The passing of this legislation has also resulted in the increase of allegations of child abuse in divorce battles. In 1975, thirty five percent of all child abuse reports were unsubstantiated, but by 1993, that percentage sky-rocketed to sixty-six percent. In divorce, when allegations are made and the police conduct investigations, ninety seven percent of these claims are unable to be substantiated.

It is obvious that many allegations of abuse which are reported in divorce situations are false and ninety five percent of those accusers are women. With the high amount of divorces, the percentage of those divorces which abuse is reported, and the percentage of which are unsubstantiated, it shows that children are being used as pawns to hurt or destroy the other parent. These false allegations of abuse, even if proven to be false, can ruin someone's life and have a devastating effect on the children.”

A family quarrel


Or another scenario, one where you quarrel with your wife or lover. The next day she calls work and says: “Sam and I had a fight and I don't feel well.” Perhaps she has a visible bruise where she bumped into something entirely independent of your disagreement. When she shows up for work, company guidelines, or an overzealous feminist co-worker, get in the act. The police are notified by her company or the co-worker. As hearsay is admissible, arrest and a restraining order are mandatory. Under current law the charges cannot be dropped no matter what she says. As a result, you are homeless, and the only way to clear your name is a jury trial months later. If you plead guilty, or no contest, the restraining order becomes permanent and you are under a lifetime sentence.

She is in fear of you


Many other possibilities can be easily imagined where a woman can abuse the current laws to their advantage if they are seeking financial gain or revenge against any male they have been intimate with.

A common tactic is to claim you are a “trained killer” because you served in the military and that frightens her. Or the woman is simply mentally unstable or going through the change of life. Perhaps she is violence prone.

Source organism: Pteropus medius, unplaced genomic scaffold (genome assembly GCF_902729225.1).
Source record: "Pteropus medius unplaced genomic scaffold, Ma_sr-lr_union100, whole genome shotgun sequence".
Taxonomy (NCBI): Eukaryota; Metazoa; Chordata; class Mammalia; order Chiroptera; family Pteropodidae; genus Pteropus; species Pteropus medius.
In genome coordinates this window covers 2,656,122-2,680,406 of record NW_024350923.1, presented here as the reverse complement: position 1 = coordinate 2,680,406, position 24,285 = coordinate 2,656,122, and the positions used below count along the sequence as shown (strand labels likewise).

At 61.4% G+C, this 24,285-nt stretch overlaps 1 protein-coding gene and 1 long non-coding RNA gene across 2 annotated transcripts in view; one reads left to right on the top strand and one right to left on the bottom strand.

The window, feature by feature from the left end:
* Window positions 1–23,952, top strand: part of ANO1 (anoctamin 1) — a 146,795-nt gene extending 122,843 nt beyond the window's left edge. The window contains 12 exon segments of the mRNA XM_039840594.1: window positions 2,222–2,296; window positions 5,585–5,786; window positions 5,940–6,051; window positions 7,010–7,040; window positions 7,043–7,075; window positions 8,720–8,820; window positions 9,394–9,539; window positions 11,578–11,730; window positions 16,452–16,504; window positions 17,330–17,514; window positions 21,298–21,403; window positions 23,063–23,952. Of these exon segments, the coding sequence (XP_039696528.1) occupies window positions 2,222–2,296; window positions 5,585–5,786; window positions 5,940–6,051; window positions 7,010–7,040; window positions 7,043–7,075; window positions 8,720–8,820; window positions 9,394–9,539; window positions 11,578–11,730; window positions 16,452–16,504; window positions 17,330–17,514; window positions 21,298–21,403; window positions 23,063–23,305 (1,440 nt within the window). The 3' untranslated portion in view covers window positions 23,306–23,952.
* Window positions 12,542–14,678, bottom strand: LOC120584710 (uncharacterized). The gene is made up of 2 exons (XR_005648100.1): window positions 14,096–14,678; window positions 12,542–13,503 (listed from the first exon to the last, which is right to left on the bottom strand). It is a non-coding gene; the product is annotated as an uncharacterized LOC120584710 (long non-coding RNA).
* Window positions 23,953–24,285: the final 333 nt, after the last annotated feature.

Remember, she doesn't have to prove anything, all she need do is claim she is in “fear” of you, you “threatened her,” you “shouted at her,” or she can claim “emotional harm” if you remain in your home. For example, you object to your wife's new boyfriend.

Whatever the circumstances, without question, you, as a male, will be presumed guilty until you can prove yourself innocent. In addition, you will be punished for the crime while trying to prove yourself innocent.

In her book, When She Was Bad, Patricia Pearson points out (p. 142-143) that:

“With mounting pressure on North American police forces to disavow misogynistic attitudes and take the word of a woman over a man, female psychopaths and other hard-core female abusers have an extremely effective means to up the ante and win the game. It isn't what abusive men do, the robbing of breath, but it is as surely the ruin of a life. The most common theme among abused men is their tales not of physical anguish but of dispossession — losing custody of children due to accusations of physical and sexual abuse, and having criminal records that permanently shatter their integrity as loving men and decent human beings.”

After proving yourself innocent of domestic violence you may be further charged on a civil basis with domestic abuse, and she may do that many times in multiple jurisdictions without fear of punishment C.R.S. § 13-14-102. She needn't even invent new charges. She can make the same charges repeatedly in different venues even though you've proven yourself innocent of those charges.1

And everyone you know, or discuss the issue with, will assume you are guilty even after you have proven your innocence.

If you do prove yourself innocent, and don't take extraordinary steps, your name remains on Federal and state databases as having been arrested for domestic violence, or charged with domestic abuse. The database will probably indicate you have restraining orders against you even if they have been lifted. Despite having cleared the record, if you need a security clearance or a financial bond for a sensitive position, the arrest will count against you in and of itself.

The sentence is for life without possibility of parole.



| EJF Home | Join the EJF | Comments? | Get EJF newsletter | Newsletters |

| DV Home | Abstract | Contents | Authors and Site Map | Tables | Index | Bibliography |


| Chapter 3 — Domestic Violence |

| Next — Domestic abuse and violence defined |


This site is supported and maintained by the Equal Justice Foundation.

Last modified 10/15/18

1. Section 14-4-102 of the Colorado Revised Statutes (C.R.S.) regarding restraining orders to prevent domestic abuse, formerly referenced here, was repealed effective July 1, 1999. Virtually the same provisions are now found in C.R.S. § 13-14-102.